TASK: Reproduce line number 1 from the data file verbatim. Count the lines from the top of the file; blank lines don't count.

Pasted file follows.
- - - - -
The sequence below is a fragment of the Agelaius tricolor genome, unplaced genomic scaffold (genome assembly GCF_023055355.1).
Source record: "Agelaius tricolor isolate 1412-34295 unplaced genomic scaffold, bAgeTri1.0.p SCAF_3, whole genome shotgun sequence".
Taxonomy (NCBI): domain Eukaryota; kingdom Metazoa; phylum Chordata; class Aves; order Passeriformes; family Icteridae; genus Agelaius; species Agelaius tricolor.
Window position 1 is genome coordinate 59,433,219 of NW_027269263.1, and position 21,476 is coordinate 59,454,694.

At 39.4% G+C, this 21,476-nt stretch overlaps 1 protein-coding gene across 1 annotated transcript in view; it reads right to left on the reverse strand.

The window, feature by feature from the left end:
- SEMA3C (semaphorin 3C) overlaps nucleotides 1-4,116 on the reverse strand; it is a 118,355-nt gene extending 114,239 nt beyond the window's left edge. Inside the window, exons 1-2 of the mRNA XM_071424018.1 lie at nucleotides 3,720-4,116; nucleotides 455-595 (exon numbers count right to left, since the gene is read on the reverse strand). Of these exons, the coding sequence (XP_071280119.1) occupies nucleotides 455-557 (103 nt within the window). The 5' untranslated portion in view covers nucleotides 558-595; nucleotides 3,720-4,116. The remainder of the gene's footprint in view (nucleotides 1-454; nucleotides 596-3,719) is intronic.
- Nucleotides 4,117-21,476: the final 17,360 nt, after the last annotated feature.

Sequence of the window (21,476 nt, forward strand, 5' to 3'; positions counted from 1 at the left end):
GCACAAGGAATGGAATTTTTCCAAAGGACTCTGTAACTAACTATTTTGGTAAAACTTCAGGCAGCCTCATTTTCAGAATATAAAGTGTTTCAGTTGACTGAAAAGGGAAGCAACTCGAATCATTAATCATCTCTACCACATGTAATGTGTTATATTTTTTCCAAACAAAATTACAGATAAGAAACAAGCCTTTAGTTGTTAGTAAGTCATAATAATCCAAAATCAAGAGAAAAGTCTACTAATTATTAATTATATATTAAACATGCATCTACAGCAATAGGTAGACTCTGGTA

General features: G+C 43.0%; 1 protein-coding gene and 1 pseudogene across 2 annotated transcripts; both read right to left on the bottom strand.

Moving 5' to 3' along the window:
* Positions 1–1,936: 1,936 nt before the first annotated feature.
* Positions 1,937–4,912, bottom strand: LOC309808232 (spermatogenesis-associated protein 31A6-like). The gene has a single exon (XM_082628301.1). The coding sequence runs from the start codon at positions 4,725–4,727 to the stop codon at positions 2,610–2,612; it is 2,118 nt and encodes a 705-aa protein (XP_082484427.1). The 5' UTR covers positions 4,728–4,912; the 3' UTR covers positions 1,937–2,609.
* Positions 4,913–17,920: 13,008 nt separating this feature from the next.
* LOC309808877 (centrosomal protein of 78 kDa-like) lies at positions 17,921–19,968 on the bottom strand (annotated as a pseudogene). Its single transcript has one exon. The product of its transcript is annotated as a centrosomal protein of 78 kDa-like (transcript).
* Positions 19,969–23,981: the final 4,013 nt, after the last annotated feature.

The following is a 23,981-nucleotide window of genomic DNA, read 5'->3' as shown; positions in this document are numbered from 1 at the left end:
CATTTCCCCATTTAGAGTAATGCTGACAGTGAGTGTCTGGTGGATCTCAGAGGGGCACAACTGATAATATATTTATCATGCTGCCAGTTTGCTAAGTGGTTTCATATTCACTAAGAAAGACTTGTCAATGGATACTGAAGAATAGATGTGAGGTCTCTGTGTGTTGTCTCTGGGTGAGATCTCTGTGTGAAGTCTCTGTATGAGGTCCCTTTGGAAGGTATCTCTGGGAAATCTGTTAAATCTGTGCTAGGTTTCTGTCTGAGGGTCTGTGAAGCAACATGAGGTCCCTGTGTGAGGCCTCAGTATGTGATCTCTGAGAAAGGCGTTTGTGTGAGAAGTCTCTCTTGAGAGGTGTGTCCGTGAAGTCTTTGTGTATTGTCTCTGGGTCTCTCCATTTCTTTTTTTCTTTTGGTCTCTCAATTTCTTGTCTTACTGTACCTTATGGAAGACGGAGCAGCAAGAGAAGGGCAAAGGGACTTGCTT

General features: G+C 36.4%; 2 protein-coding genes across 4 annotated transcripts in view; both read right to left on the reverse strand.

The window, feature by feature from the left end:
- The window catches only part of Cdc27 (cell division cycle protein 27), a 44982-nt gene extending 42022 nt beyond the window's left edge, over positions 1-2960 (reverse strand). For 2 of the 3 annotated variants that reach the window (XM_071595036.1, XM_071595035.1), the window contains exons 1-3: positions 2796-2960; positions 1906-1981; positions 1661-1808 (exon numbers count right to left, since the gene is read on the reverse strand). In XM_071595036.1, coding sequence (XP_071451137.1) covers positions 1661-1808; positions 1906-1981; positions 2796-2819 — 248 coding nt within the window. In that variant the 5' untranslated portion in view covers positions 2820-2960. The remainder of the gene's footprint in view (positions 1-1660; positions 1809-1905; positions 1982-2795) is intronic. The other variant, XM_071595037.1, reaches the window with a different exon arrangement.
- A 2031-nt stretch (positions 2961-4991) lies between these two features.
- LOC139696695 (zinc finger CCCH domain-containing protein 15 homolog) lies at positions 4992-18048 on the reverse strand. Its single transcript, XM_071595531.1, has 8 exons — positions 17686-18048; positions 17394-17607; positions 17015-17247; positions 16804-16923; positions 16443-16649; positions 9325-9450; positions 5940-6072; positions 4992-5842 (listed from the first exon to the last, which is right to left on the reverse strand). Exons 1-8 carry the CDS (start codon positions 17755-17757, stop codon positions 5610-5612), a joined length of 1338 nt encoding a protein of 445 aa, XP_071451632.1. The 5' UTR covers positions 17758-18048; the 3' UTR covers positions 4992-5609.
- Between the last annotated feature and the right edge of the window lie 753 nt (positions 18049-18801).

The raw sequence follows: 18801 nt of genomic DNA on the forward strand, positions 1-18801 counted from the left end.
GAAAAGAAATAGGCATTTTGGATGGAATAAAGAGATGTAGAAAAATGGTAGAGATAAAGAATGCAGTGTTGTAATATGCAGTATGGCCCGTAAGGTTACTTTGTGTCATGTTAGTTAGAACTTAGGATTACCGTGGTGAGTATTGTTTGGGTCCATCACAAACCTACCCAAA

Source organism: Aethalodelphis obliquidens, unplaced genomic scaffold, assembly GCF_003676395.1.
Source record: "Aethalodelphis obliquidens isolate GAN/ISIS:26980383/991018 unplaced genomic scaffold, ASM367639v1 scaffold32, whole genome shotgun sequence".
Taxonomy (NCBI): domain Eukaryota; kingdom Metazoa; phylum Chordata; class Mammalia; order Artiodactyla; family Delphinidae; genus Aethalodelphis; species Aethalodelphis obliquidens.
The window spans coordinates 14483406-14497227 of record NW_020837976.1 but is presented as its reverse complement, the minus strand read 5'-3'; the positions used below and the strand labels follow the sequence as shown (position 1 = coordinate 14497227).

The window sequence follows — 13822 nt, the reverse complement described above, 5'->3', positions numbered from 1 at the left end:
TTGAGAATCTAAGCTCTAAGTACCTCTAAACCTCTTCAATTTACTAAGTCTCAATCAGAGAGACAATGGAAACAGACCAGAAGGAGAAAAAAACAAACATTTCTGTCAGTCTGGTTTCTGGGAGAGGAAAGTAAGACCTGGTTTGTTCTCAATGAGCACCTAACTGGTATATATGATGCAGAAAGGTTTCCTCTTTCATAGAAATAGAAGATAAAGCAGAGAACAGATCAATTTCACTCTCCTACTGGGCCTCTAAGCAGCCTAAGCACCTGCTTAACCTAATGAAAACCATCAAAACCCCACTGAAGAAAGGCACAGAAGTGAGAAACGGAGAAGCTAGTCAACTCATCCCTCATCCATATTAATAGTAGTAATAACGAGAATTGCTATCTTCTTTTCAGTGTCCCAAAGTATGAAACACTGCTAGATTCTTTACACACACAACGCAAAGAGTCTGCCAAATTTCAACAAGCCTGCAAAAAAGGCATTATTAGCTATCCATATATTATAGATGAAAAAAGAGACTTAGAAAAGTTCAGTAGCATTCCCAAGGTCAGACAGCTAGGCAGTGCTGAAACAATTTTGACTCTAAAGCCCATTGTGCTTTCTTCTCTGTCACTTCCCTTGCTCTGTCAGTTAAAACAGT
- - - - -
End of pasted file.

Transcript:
The sequence below is a fragment of the Agelaius tricolor genome, unplaced genomic scaffold (genome assembly GCF_023055355.1).